An Orsini bomb is a spherical bomb which instead of a fuse or timing device, is surrounded by many small "horns" filled with mercury fulminate. On impact at any angle, these would ignite or detonate the main charge.
The bomb was invented by, or devised for, the Italian nationalist conspirator Felice Orsini, who, with accomplices, threw three at Napoleon III in 1858. The attack failed to kill the Emperor, but killed eight others and wounded 142, including Orsini himself, who was arrested and subsequently executed (see Orsini affair for the context). Orsini tested the bomb in Putney, as well as quarries in Sheffield and Devon.
In 1893, in retaliation for the execution of the anarchist Paulí Pallás, who had thrown a bomb at General Arsenio Martínez Campos, the Spanish anarchist Santiago Salvador threw two Orsini bombs into the crowd at Barcelona's Liceu Theater. Only one of the bombs detonated, but it killed 22 people, and injured 35. The unexploded bomb was saved. It is believed that it is the Orsini bomb existing in the Barcelona City History Museum (MUHBA), and was temporarily displayed at the Van Gogh Museum in 2007, during an exhibit on Barcelona around 1900.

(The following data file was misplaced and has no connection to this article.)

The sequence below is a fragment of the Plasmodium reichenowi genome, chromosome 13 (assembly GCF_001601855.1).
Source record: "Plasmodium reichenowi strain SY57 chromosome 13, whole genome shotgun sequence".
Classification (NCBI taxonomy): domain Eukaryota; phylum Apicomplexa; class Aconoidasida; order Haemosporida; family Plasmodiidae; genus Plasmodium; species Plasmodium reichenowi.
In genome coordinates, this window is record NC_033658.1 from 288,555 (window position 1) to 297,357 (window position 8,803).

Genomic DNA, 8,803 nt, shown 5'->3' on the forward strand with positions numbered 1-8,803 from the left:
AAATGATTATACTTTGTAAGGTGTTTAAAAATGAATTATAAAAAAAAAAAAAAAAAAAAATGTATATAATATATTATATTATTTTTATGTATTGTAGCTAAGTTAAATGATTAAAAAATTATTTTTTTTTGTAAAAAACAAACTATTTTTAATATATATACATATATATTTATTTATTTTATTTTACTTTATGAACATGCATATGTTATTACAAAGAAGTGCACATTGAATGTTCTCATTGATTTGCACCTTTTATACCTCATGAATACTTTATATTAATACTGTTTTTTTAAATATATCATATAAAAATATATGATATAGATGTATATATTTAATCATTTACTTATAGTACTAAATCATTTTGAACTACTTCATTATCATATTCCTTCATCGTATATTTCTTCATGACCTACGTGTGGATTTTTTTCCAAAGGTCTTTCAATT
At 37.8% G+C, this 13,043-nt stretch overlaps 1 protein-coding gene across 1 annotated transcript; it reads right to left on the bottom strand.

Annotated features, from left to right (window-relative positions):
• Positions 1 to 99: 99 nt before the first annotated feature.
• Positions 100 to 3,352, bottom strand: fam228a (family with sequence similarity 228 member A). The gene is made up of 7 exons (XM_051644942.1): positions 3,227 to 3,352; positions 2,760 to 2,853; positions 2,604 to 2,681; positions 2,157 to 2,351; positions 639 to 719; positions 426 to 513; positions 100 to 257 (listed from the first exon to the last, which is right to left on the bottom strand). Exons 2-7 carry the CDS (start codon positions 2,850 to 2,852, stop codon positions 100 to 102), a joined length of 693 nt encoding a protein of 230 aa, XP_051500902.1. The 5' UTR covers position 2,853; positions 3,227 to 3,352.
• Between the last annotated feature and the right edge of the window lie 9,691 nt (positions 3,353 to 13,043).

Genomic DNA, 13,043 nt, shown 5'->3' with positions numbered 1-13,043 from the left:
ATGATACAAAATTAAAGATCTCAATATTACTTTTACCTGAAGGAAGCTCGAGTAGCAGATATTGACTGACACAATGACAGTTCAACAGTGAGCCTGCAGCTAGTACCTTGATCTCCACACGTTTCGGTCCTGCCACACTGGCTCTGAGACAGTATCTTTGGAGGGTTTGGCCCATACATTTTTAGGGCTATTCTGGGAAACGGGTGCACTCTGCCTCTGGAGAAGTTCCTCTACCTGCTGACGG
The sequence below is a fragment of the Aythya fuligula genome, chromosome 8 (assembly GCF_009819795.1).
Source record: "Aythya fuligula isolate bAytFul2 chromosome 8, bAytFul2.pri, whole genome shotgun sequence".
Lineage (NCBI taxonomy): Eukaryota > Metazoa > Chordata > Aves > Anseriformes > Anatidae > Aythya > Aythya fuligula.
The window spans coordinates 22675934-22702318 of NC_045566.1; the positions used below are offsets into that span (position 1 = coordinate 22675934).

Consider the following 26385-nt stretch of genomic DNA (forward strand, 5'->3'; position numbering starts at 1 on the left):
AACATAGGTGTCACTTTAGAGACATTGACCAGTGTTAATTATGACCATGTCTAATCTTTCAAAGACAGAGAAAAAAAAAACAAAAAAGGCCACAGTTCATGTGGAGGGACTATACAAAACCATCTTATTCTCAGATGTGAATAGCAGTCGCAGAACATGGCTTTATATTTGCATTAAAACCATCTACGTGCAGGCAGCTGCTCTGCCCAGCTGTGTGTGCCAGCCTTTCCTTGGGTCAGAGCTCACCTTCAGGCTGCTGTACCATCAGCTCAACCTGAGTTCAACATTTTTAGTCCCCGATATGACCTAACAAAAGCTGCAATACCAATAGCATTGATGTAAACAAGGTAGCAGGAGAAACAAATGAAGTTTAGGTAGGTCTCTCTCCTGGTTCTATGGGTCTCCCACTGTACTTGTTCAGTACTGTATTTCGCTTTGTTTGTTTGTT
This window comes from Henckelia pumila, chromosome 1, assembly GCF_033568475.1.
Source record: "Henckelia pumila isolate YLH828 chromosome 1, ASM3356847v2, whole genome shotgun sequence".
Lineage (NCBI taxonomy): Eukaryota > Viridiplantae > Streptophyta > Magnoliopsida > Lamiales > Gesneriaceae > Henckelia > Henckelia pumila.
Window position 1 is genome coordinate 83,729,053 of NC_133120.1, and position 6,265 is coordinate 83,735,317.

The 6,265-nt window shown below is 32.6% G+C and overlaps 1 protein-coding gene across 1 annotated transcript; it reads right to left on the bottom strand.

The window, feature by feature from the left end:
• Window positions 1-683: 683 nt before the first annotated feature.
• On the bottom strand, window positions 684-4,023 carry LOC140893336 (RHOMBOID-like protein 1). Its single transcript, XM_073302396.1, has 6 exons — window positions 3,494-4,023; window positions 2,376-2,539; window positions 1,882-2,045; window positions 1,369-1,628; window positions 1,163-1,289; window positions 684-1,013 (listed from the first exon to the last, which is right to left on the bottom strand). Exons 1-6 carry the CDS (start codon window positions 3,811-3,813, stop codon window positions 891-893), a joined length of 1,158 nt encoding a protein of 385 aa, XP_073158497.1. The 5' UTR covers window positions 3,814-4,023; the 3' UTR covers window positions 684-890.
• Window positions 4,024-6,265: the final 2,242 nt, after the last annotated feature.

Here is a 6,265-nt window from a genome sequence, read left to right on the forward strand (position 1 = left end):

Antoni Gaudi included in his famous work the Sagrada Familia a sculpture of a demon (representing temptation) handing an Orsini bomb to a working-class man inside the portal dedicated to Our Lady of the Rosary (the right-side entrance of the cloister from the Nativity façade, partially finished in 1899).
- Anderson, p. 115.
- Larson, p.126
- Anderson, Benedict Richard O'Gorman (2005). Under Three Flags: Anarchism And the Anti-colonial Imagination, Verso Books, ISBN 1-84467-037-6.
- Larson, Susan; Woods, Eva (2005). Visualizing Spanish Modernity, Berg Publishers, ISBN 1-85973-806-0.
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